Donkey brightened considerably. Here was an adventure and someone to keep him from being lonely.

So Joseph took the reins and Donkey followed him quite willingly, over the hill, into the City of Nazereth. They walked slowly through the streets so that Donkey could see all the hustle and bustle of the market place, and watch the caravans come into the city. All this rush was so new to Donkey that soon he was quite happy to be on a small, quiet street, pacing down the cobblestones.

"Soon we’ll be home, Donkey," said Joseph.

They turned a corner and entered a small courtyard. There was a tree in the middle and a cozy stable to one side. A young woman came out of the door on the other side and walked quickly toward them.

"Mary," said Joseph, "this is Donkey. He will carry you to Bethlehem."

Mary rubbed a favorite spot behind Donkey’s long, floppy ears. "Welcome home," she said. And Donkey knew he would like it here with these people. Donkey grew to like it in the courtyard just as he knew he would. Everyday Mary would bring him a carrot and tickled his ears for awhile. He wasn’t quite so lonely anymore.

The one day Joseph and Mary bustled around the home, packing things, closing the house and saying goodbye to friends. Donkey remembered this, "you are going to take Mary to Bethlehem" and he was very, very happy.

Early the next morning, before the sun even up, the three of them left Nazareth on the long trip to Bethlehem. The morning air was cool and Donkey wanted to prance along the road. The only reason he walked was because he wanted Mary to have a smooth ride. Every once in a while, Mary would lean forward and rub his neck. Donkey was very proud to be carrying her on his back.

At noon the travelers stopped and had dinner. Donkey walked sedately to a near-by spring and had a drink. Then he nibbled some lush grass. Everything was fine and peaceful but even still, Donkey was lonesome. Mary and Joseph were together but he was all by himself.

Joseph soon saddled him up again and placed Mary on his back. He gave Donkey a reassuring pat and off they went. The afternoon trek was long and uneventful. The travelers were hot and thirsty but no one complained.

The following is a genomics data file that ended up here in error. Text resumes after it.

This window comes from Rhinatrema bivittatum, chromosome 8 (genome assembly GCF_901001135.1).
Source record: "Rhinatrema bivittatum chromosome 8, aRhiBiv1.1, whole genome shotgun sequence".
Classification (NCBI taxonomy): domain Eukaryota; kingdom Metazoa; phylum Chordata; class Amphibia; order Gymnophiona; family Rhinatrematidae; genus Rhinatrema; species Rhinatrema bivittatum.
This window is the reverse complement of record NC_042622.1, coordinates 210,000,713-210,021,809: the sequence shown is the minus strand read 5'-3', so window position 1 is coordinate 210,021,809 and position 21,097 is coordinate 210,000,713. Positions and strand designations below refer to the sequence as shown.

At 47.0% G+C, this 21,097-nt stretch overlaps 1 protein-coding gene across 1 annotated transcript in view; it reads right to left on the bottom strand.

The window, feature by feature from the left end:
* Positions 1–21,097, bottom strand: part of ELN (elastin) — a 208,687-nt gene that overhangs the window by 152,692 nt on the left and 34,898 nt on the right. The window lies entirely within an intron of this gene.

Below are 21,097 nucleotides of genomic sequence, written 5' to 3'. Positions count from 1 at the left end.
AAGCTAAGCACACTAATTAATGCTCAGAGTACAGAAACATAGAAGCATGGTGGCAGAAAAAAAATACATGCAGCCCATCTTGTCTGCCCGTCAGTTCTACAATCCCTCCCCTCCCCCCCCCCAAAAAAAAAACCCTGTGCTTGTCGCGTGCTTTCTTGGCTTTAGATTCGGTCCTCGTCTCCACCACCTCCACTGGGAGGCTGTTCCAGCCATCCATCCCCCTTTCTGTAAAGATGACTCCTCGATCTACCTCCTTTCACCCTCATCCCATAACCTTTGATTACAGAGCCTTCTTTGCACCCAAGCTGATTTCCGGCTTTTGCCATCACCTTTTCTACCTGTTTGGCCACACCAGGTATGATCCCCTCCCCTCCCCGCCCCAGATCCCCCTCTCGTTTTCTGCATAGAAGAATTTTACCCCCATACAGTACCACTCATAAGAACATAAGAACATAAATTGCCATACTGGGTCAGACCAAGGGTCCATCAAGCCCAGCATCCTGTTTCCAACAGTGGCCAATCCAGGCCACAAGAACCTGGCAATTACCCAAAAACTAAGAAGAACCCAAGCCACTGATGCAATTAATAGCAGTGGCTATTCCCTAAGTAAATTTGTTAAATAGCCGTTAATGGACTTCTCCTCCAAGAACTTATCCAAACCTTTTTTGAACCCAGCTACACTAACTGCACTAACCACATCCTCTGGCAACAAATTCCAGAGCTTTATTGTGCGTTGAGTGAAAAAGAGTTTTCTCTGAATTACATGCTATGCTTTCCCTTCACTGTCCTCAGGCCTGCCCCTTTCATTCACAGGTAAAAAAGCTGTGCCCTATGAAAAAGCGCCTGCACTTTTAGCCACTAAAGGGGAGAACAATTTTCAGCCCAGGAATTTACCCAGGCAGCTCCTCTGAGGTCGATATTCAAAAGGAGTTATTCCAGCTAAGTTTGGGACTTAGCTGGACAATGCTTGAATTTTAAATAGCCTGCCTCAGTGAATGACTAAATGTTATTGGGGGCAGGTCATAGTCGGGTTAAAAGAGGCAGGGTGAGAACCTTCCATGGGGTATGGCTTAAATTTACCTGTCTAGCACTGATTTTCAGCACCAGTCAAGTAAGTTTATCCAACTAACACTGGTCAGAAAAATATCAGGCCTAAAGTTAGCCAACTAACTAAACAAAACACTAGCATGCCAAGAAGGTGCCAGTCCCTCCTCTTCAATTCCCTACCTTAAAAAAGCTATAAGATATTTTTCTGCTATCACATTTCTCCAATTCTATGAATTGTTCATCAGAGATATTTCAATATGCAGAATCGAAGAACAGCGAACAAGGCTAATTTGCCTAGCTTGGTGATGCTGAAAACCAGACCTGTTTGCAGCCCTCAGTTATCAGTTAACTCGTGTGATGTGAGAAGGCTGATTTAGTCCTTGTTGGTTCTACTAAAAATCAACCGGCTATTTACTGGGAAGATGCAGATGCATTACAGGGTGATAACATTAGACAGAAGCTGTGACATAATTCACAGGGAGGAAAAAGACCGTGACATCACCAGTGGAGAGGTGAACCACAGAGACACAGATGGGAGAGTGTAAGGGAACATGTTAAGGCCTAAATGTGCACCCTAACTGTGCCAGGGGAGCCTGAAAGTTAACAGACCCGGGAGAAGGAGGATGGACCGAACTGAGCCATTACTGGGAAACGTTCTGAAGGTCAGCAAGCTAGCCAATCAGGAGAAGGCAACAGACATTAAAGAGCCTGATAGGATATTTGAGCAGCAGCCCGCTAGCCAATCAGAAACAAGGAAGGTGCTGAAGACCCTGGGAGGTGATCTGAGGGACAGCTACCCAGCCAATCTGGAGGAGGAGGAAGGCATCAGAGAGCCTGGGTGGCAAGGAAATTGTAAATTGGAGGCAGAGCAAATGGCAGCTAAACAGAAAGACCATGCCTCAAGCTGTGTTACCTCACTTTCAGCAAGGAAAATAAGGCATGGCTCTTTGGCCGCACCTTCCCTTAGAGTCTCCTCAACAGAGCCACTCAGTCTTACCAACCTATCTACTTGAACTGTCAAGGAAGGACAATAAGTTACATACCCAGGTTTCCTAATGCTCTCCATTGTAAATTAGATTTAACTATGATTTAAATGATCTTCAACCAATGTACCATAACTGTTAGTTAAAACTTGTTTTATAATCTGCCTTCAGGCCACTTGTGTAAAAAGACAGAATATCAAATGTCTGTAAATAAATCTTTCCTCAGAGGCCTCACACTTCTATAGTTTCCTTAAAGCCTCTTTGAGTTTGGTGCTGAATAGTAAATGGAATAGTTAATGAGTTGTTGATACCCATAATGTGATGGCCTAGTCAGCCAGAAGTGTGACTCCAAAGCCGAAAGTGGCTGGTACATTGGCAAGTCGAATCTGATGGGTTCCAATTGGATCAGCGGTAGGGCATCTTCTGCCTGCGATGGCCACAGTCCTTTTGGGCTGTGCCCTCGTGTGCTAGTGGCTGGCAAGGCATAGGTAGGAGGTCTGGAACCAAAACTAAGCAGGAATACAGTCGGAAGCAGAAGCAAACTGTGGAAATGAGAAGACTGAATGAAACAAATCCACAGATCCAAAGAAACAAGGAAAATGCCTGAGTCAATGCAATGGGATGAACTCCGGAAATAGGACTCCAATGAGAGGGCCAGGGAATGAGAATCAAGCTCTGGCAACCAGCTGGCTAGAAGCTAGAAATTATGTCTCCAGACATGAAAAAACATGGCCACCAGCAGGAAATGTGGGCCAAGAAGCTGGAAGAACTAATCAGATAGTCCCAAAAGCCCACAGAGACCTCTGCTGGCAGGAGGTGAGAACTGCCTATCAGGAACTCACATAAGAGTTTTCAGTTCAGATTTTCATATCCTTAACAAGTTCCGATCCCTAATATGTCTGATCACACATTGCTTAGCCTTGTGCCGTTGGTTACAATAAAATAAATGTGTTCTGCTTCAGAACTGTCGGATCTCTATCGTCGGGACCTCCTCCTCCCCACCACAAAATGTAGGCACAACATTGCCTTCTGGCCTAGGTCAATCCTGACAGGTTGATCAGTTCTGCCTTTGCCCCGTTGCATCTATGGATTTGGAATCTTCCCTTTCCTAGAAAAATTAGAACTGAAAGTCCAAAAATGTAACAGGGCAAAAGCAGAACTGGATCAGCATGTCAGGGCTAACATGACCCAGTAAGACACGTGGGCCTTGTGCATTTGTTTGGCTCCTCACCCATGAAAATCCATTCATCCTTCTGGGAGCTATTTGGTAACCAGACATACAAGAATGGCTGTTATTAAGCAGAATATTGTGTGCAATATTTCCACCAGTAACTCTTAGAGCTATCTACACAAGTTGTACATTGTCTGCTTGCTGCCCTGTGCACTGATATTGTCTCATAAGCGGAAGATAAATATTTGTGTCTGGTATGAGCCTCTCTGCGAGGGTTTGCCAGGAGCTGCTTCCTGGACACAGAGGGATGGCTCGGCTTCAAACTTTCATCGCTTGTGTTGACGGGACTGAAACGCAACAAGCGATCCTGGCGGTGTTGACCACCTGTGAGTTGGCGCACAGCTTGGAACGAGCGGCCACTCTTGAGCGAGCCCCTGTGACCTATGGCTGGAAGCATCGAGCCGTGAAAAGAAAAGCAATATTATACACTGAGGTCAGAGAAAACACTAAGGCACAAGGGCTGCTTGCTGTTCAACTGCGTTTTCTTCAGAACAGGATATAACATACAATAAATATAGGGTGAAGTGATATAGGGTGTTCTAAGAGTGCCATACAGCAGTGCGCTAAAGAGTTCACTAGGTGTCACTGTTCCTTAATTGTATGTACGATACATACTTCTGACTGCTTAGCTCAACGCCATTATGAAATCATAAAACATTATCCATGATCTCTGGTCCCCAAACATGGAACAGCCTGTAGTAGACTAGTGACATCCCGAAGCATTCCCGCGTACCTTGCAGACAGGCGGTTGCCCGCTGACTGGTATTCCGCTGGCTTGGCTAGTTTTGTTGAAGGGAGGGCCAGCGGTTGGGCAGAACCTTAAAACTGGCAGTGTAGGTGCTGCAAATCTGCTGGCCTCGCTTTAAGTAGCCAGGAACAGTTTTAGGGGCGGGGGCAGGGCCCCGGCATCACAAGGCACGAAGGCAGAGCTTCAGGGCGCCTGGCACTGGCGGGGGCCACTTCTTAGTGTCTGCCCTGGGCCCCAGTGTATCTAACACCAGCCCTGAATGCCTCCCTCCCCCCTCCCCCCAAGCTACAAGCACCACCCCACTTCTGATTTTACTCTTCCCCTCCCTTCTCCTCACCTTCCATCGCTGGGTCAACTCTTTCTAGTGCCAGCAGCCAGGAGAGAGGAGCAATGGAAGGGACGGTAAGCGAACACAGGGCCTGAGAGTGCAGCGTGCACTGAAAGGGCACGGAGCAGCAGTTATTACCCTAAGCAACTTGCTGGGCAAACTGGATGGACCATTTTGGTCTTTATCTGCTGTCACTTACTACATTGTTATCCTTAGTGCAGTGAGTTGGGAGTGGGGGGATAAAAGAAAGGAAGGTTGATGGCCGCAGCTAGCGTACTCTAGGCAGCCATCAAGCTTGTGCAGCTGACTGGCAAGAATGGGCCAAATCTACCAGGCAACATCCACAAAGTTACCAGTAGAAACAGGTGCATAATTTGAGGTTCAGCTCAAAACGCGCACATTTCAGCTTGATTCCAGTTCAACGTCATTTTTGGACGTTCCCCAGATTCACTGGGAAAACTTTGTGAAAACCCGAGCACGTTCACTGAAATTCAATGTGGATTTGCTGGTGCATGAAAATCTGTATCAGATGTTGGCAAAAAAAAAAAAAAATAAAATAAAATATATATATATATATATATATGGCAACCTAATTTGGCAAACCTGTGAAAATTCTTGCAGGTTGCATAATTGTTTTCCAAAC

That evening when they stopped for the night, Donkey was dusty and tired. He wished a bit for the cool running stream in his old pasture. When he began remembering, he began to get lonely. The more he thought, the lonelier he got. Things just got too much for poor, little Donkey and a big tear rolled down his long, sad face. It dropped off the end of his soft nose and fell into the straw.


Stop back next week for Part Two of The Lonely Donkey!

November 1902- A Note from Ingeborg

"Giving thanks always for all things to God." Ephesians 5:20

My dear friends,

I cannot believe how quickly Fall is flying past. Why it seems like just yesterday I was canning string beans and now we are thanking our heavenly Father for all He has provided. Come along with me and let's take a walk through my root cellar, I can't tell you how much I enjoy doing that.

Haakan dug this one when we built this new house. Before that we had the one near the soddy but the big flood of 1897 filled that one with debris and we didn't bother to dig it out again. Be careful you don’t bump your head on that beam as we go down the stairs. By the way, we have an outside cellar door also so we can cart root crops down in the wheelbarrow.

See all the jars of fruit and vegetables we put by this year? I call them my jewels. I'm sorry you can't see the colors as well with this lantern, but the beets--both canned and pickled--are a glorious deep red, as are the berry jams and jellies and some of my applesauce is pink due to the red skins of the apples. Over here in the crocks I have pickles covered with horseradish leaves to help keep them crisp; sausage patties sealed in lard, and pickled crabapples in the last.

We filled the barrels with apples alternating with layers of straw so one bad apple doesn't spoil the whole barrel as the old adage goes. Over here against the wall in the bins, we have stored the carrots, rutabagas and turnips in sand, the potatoes are covered with gunny sacks and a tarp to keep out the light so they won’t turn green nor sprout quite so quickly. Uff da, the time it took to dig all the crops. If you don't duck, you'll bump into the hams and bacon Haakan has smoked. He has more hanging out in the smokehouse, not finished yet. The spekekjøtt was dried up in the barn all summer. We sliced the dried mutton nearly as thin as paper.

Oh, those bags you see hanging from the beams? Those are dried shelled beans and dried shelled corn, along with dried onions. We hang them to let the air circulate. I know this looks like a lot right now, but by spring all this will be pretty much used up. I remember the days when we were mighty hungry come spring, and the first greens to be found were dandelion leaves. While they were a necessity then, they still remain a good spring tonic.

Mange takk for letting me show off the results of our labors. Now let's go upstairs and have a cup of coffee so we can catch up on all the wonderful things God has been doing in our lives. He says to live a life of praise. We have so much to be thankful for and one of my thank yous is that you came by.

Your friend,